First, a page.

Lecture 1B

Report
Ocean Circulation
And
Current Carbon Cycle
For more detail see the course materials for Lynne Talley’s
Course at SIO.
http://sam.ucsd.edu/sio210/sio210.html
World’s Oceans
Surface Currents
Conveyor Belt
North Atlantic Deep water
Abyssal Circulation is topographically controlled
Surface density, isopycnal outcrops
Waters will move mostly along surfaces of constant density.
Sea Surface Salinity
Q. Why does surface salinity vary? DS = 30 to 37
What are broad patterns and what controls salinity?
Sea Surface Temperature (SST)
N-S Cross Sections Atlantic Ocean
10
22
N-S Cross Sections in the Pacific Ocean
11
23
Salinity Cross Section in Altantic Ocean
Salinity Cross Section (Pacific Ocean)
Cross Section of Pot. Temp in Atlantic Ocean
Ocean Warming
Purkey and Johnson 2010
J. Climate, 23, 6336
Rates of freshwater inventory
change within the Antarctic
Bottom Water (AABW).
Purkey and Johnson, 2013.
J. Climate, 26
Global Carbon Budget
2014
Published on 21 September 2014
PowerPoint version 1 (released 21 September 2014)
Fossil Fuel and Cement Emissions
Global fossil fuel and cement emissions: 36.1 ± 1.8 GtCO2 in 2013, 61% over 1990
Projection for 2014 : 37.0 ± 1.9 GtCO2, 65% over 1990
Uncertainty is ±5% for
one standard deviation
(IPCC “likely” range)
Estimates for 2011, 2012, and 2013 are preliminary
Source: CDIAC; Le Quéré et al 2014; Global Carbon Budget 2014
Sarmiento and Gruber (2002) Sinks for Anthropogenic Carbon
Physics Today August 2002 30-36
Observed Emissions and Emissions Scenarios
Emissions are on track for 3.2–5.4ºC “likely” increase in temperature above pre-industrial
Large and sustained mitigation is required to keep below 2ºC
Data: CDIAC/GCP/IPCC/Fuss et al 2014
Over 1000 scenarios from the IPCC Fifth Assessment Report are shown
Source: Fuss et al 2014; CDIAC; Global Carbon Budget 2014
Top Fossil Fuel Emitters (Absolute)
The top four emitters in 2013 covered 58% of global emissions
China (28%), United States (14%), EU28 (10%), India (7%)
Bunkers fuel used for international transport is 3% of global emissions
Statistical differences between the global estimates and sum of national totals is 3% of global emissions
Source: CDIAC; Le Quéré et al 2014; Global Carbon Budget 2014
Top Fossil Fuel Emitters (Per Capita)
China’s per capita emissions have passed the EU28 and are 45% above the global average
Per capita
emissions
in 2013
Source: CDIAC; Le Quéré et al 2014; Global Carbon Budget 2014
Emissions from Coal, Oil, Gas, Cement
Share of global emissions in 2013:
coal (43%), oil (33%), gas (18%), cement (6%), flaring (1%, not shown)
Source: CDIAC; Le Quéré et al 2014; Global Carbon Budget 2014
Anthropogenic Perturbation of the Global Carbon Cycle
Perturbation of the global carbon cycle caused by anthropogenic activities,
averaged globally for the decade 2004–2013 (GtCO2/yr)
Data: CDIAC/NOAA-ESRL/GCP
Source: CDIAC; NOAA-ESRL; Le Quéré et al 2014; Global Carbon Budget 2014
Global Carbon Budget
Emissions are partitioned between the atmosphere, land, and ocean
Source: CDIAC; NOAA-ESRL; Houghton et al 2012; Giglio et al 2013; Joos et al 2013; Khatiwala et al 2013;
Le Quéré et al 2014; Global Carbon Budget 2014
Atmospheric Concentration
The global CO2 concentration increased from ~277ppm in 1750 to 395ppm in 2013 (up 43%)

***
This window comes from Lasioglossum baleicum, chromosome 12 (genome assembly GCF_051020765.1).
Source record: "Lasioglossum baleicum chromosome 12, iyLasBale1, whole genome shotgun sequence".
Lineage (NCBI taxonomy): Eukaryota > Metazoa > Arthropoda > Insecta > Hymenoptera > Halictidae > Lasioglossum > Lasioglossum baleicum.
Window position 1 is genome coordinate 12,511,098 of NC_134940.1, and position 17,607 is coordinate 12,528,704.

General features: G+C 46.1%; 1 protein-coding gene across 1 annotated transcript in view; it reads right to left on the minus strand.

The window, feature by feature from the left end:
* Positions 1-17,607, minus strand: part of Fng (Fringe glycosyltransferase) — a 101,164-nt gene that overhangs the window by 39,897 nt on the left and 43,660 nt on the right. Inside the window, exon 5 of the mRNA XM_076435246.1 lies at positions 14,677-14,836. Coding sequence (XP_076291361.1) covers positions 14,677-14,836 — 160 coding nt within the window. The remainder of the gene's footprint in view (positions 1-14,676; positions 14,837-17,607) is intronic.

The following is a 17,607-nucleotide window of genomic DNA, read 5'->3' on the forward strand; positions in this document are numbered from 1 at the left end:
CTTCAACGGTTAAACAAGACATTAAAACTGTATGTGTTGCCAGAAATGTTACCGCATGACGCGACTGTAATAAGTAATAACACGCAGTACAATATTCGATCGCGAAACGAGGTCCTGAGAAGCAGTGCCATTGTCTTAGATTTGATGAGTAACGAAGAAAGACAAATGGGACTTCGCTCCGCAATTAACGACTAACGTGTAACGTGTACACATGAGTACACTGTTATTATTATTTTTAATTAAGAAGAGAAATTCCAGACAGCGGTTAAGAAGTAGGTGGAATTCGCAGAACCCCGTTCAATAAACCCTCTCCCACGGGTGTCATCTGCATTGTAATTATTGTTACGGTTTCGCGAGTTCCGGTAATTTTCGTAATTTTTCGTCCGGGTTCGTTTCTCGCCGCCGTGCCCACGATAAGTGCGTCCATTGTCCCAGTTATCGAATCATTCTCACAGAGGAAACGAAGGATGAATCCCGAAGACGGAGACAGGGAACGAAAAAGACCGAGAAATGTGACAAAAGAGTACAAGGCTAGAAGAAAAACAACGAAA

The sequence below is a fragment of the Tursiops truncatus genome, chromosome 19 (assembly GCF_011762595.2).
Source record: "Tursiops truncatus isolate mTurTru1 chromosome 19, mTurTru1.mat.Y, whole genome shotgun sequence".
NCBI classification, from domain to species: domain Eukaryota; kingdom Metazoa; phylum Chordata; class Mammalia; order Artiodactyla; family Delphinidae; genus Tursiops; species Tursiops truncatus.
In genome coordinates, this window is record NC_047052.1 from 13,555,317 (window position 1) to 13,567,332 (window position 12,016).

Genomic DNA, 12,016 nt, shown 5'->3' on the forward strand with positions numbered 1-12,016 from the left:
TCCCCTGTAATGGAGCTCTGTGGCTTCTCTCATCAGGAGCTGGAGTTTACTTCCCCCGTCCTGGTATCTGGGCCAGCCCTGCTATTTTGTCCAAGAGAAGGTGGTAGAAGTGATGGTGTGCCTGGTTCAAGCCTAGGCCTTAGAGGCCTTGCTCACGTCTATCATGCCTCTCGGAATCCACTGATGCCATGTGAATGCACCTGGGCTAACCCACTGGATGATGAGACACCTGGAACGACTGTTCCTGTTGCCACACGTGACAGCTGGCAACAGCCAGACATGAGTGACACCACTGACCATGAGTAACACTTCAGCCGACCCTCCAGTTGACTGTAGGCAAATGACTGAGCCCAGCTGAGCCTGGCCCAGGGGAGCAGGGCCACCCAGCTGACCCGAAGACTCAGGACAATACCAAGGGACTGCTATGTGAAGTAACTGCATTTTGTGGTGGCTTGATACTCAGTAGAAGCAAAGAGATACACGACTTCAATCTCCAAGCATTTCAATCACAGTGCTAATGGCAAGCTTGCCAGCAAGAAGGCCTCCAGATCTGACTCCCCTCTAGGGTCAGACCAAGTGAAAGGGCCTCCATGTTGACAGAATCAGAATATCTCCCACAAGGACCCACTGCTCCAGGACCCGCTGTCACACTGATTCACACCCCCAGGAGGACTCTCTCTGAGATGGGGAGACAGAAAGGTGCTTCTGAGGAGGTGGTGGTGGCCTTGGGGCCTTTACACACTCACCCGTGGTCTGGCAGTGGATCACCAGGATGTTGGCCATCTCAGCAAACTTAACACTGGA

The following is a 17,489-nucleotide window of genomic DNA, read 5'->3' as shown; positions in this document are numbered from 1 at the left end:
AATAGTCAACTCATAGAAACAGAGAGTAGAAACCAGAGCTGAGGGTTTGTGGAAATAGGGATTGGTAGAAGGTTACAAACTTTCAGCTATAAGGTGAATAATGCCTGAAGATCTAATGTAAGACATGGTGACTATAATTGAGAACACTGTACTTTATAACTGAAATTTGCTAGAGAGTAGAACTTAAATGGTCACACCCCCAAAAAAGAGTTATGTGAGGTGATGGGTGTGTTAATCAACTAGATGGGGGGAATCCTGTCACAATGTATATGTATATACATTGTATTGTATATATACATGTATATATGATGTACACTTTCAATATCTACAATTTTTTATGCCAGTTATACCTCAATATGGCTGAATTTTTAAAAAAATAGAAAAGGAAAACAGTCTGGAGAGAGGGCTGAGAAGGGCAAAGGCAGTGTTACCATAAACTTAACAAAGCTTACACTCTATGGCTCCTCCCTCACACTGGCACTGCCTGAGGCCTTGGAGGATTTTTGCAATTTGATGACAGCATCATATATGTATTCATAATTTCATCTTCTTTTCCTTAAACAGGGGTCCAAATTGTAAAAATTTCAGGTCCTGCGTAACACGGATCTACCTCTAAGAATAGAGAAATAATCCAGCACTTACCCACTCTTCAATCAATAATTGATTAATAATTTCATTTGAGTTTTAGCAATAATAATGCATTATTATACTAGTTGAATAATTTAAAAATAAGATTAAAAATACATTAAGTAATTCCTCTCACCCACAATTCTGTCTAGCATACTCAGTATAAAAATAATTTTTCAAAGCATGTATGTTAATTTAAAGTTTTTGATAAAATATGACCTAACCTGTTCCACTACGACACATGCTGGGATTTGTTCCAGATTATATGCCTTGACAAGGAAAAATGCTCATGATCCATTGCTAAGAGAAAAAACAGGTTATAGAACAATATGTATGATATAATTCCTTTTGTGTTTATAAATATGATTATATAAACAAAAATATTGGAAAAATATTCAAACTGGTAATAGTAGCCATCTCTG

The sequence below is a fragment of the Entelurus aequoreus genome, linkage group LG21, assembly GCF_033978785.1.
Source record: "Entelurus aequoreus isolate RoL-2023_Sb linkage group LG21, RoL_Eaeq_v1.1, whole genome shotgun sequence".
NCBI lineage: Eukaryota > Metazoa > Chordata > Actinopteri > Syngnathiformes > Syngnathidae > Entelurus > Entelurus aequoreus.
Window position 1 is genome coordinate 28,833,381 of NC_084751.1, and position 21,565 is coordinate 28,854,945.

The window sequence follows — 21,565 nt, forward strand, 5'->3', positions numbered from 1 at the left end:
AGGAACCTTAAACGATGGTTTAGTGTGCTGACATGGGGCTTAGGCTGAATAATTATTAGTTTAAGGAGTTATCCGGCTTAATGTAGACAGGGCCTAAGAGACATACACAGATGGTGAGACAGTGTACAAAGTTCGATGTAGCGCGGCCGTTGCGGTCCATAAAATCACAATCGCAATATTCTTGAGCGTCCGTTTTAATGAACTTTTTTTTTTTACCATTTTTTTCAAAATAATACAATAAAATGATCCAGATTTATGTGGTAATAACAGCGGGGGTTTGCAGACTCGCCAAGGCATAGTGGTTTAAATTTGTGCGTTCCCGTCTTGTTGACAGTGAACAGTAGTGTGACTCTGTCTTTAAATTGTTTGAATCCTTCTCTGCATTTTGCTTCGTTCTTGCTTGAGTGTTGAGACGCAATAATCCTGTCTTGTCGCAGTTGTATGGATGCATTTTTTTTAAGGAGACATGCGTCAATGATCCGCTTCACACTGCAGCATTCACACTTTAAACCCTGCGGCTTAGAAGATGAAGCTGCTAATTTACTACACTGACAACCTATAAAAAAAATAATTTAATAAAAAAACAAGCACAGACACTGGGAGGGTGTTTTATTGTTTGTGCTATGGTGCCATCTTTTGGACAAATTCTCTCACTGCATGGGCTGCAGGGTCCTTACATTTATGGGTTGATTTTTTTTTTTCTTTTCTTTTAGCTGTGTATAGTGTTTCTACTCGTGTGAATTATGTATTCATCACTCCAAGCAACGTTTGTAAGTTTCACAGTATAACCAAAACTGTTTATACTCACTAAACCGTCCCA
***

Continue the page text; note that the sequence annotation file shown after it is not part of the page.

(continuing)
Mauna Loa registered the first daily measurements above 400pm in May 2013
Globally averaged surface atmospheric CO2 concentration
Data from: NOAA-ESRL after 1980; the Scripps Institution of Oceanography before 1980 (harmonised to recent data by adding 0.542ppm)
Source: NOAA-ESRL; Scripps Institution of Oceanography; Global Carbon Budget 2014
Persistent Growth – Global
Assuming emissions follow projected GDP growth and accounting for improvement in carbon intensity,
we project fossil fuel and cement emissions to grow 3.1%/yr to reach 43.2 GtCO2/yr by 2019
Economic growth based on IMF projections, fossil fuel intensity based on 10-year trend
Source: CDIAC; Friedlingstein et al 2014
Land-Use Change Emissions
Global land-use change emissions are estimated 3.3 ± 1.8 GtCO2 during 2004–2013
The data suggests a general decrease in emissions since 1990
Indonesian
peat fires
Three different estimation methods have been used, indicated here by different shades of grey
Land-use change also emits CH4 and N2O which are not shown here
Source: Houghton et al 2012; Giglio et al 2013; Le Quéré et al 2014; Global Carbon Budget 2014
Total Global Emissions
Total global emissions: 39.4 ± 3.4 GtCO2 in 2013, 42% over 1990
Percentage land-use change: 36% in 1960, 19% in 1990, 8% in 2013
Three different methods have been used to estimate land-use change emissions,
indicated here by different shades of grey
Source: CDIAC; Houghton et al 2012; Giglio et al 2013; Le Quéré et al 2014; Global Carbon Budget 2014
Total Global Emissions by Source
Land-use change was the dominant source of annual CO2 emissions until around 1950
Coal consumption continues to grow strongly
Others: Emissions from cement production and gas flaring
Source: CDIAC; Houghton et al 2012; Giglio et al 2013; Le Quéré et al 2014; Global Carbon Budget 2014
Fate of Anthropogenic CO2 Emissions (2004-2013 average)
32.4±1.6 GtCO2/yr
3.3±1.8 GtCO2/yr
91%
9%
+
15.8±0.4 GtCO2/yr
44%
10.5±1.8 GtCO2/yr
29%
Calculated as the residual
of all other flux components
26%
9.4±1.8 GtCO2/yr
Source: CDIAC; NOAA-ESRL; Houghton et al 2012; Giglio et al 2013; Le Quéré et al 2014; Global Carbon Budget 2014

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